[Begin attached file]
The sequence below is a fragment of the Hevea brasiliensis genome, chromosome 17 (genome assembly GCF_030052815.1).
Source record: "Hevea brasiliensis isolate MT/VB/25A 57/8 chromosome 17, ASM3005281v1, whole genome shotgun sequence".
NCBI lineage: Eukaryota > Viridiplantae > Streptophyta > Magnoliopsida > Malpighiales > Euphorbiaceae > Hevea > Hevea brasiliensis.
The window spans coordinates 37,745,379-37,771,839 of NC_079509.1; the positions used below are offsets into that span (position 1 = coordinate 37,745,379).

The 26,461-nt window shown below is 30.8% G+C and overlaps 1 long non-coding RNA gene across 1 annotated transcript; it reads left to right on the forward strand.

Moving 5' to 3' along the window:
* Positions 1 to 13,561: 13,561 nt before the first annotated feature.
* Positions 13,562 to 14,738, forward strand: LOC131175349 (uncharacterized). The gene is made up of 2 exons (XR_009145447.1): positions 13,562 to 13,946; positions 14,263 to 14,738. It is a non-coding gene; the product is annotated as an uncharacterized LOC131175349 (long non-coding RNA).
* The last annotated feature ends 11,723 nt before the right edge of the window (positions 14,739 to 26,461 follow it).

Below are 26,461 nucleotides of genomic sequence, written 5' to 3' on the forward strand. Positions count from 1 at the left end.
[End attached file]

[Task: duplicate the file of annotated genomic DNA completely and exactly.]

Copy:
The sequence below is a fragment of the Hevea brasiliensis genome, chromosome 17 (genome assembly GCF_030052815.1).
Source record: "Hevea brasiliensis isolate MT/VB/25A 57/8 chromosome 17, ASM3005281v1, whole genome shotgun sequence".
NCBI lineage: Eukaryota > Viridiplantae > Streptophyta > Magnoliopsida > Malpighiales > Euphorbiaceae > Hevea > Hevea brasiliensis.
The window spans coordinates 37,745,379-37,771,839 of NC_079509.1; the positions used below are offsets into that span (position 1 = coordinate 37,745,379).

The 26,461-nt window shown below is 30.8% G+C and overlaps 1 long non-coding RNA gene across 1 annotated transcript; it reads left to right on the forward strand.

Moving 5' to 3' along the window:
* Positions 1 to 13,561: 13,561 nt before the first annotated feature.
* Positions 13,562 to 14,738, forward strand: LOC131175349 (uncharacterized). The gene is made up of 2 exons (XR_009145447.1): positions 13,562 to 13,946; positions 14,263 to 14,738. It is a non-coding gene; the product is annotated as an uncharacterized LOC131175349 (long non-coding RNA).
* The last annotated feature ends 11,723 nt before the right edge of the window (positions 14,739 to 26,461 follow it).

Below are 26,461 nucleotides of genomic sequence, written 5' to 3' on the forward strand. Positions count from 1 at the left end.